Even martyrs do not always receive from God what they request. Some of them, like the three boys in the fiery furnace do, some, like the Maccabean brothers don't, yet they receive a more splendid crown.

7. Ego aliquando memoror de libellis miraculorum martyrum, quae in conspectu uestro leguntur. Ante dies lectus est quidam libellus, ubi cuidam aegrotae quae doloribus acerrimis torquebatur, cum dixisset, ferre non possum; ait illi ipse martyr qui sanare uenerat: quid, si martyrium duceres?

'I on occasion am reminded of the written accounts (libelli) of the miracles of the martyrs, which are read in your presence. A few days ago a written account was read, in which a sick woman, wracked by the severest pains said "I can't bear it." The martyr, to whom she had come to be healed, said, "What if you were enduring martyrdom?" So it is that many people endure martyrdom on their sickbeds, very many indeed.'

Text: Patrologia Latina 38, 1299-1300. Translation: Hill 1994, 103-105 (slightly changed). Summary: Robert Wiśniewski.


Evidence ID


Saint Name

Gervasius and Protasius, martyrs of Milan (Italy), ob. 1st/4th c. : S00313 Agnes, virgin and martyr of Rome : S00097 Nemesianus, child martyr in Africa : S01811 Crispina, martyr at Thagasta, ob. c. 304 : S00905 Peter the Apostle : S00036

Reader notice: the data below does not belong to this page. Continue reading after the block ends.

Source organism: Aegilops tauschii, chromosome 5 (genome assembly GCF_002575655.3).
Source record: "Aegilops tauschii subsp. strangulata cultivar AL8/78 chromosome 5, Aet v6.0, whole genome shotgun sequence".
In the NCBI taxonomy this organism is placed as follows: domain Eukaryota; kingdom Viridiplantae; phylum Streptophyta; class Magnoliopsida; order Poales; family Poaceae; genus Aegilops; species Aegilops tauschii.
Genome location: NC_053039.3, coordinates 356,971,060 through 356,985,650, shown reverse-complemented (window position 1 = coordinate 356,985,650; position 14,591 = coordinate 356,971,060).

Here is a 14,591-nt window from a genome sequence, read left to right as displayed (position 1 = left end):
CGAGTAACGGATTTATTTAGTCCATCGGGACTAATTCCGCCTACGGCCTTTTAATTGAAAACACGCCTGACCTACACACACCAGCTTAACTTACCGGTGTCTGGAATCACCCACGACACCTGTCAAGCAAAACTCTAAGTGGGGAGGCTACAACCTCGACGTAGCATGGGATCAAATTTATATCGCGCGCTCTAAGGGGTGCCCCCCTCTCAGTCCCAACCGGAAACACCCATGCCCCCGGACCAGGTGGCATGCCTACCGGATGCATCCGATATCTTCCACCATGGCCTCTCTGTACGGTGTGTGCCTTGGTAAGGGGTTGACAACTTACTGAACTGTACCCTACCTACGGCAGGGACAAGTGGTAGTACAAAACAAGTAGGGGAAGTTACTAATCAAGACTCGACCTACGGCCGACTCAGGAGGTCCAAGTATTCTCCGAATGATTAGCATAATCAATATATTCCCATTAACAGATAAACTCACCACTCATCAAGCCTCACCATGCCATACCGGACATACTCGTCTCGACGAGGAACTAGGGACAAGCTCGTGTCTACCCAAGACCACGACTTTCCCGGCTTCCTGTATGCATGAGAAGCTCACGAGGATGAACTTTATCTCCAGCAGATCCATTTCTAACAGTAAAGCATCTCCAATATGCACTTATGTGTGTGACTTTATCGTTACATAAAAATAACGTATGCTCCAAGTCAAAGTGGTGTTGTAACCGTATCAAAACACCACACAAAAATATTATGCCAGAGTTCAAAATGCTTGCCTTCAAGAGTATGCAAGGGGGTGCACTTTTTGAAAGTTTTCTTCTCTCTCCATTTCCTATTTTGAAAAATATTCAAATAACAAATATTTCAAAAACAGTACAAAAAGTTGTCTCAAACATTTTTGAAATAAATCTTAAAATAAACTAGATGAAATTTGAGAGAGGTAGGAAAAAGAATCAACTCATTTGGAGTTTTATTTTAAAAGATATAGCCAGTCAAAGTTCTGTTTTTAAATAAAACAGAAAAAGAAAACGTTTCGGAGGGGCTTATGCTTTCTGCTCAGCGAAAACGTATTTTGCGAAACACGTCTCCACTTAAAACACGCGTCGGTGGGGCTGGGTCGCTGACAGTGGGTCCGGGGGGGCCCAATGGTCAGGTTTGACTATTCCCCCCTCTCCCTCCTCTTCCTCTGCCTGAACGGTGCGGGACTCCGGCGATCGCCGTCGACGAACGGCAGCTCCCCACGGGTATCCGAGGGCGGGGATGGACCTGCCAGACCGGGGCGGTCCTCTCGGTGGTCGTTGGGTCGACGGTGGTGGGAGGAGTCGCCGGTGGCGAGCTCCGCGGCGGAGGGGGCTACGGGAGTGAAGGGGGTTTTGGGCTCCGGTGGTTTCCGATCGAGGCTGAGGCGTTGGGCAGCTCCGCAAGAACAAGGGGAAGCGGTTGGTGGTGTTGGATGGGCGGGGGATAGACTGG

Saint Name in Source

Gervasius, Protasius Agnes Nemasianus Crispina Petrus

Type of Evidence

Literary - Sermons/Homilies


  • Latin

Evidence not before


Evidence not after


Activity not before


Activity not after


Place of Evidence - Region

Latin North Africa

Place of Evidence - City, village, etc

Hippo Regius

Place of evidence - City name in other Language(s)

Hippo Regius Carthage Carthago Karthago قرطاج‎ Qarṭāj Mçidfa Carthage

Major author/Major anonymous work

Augustine of Hippo

Cult activities - Liturgical Activity

  • Service for the Saint

Cult activities - Festivals

  • Saint’s feast

Cult activities - Places

Cult building - unspecified

Cult activities - Non Liturgical Practices and Customs

Oral transmission of saint-related stories

Cult Activities - Miracles

Miracle after death Healing diseases and disabilities

Cult Activities - Protagonists in Cult and Narratives

Women Ecclesiastics - bishops

Cult Activities - Relics

Bodily relic - entire body Unspecified relic


This sermon is tentatively dated to the years 425-430, on the basis of intertextual relations with other Augustine'es writings. According to one manuscript it was preached in otherwise unknown place called Argentarium, perhaps near Hippo Regius.


Text: Migne, J.P., Patrologia Latina 38 (Paris, 1865). Translation: Hill, E., The Works of Saint Augustine: A Translation for the 21st Century, vol. III 8. Sermons 273-305A. On the Saints ‬(New York: New City Press, 1994). Dating: Kunzelmann, A., "Die Chronologie der sermones des hl. Augustinus," Miscellanea Agostiniana, vol. 2 (Rome: Tipografia Poliglotta Vaticana, 1931), 417-452.

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    Evidence -  The Cult of Saints in Late Antiquity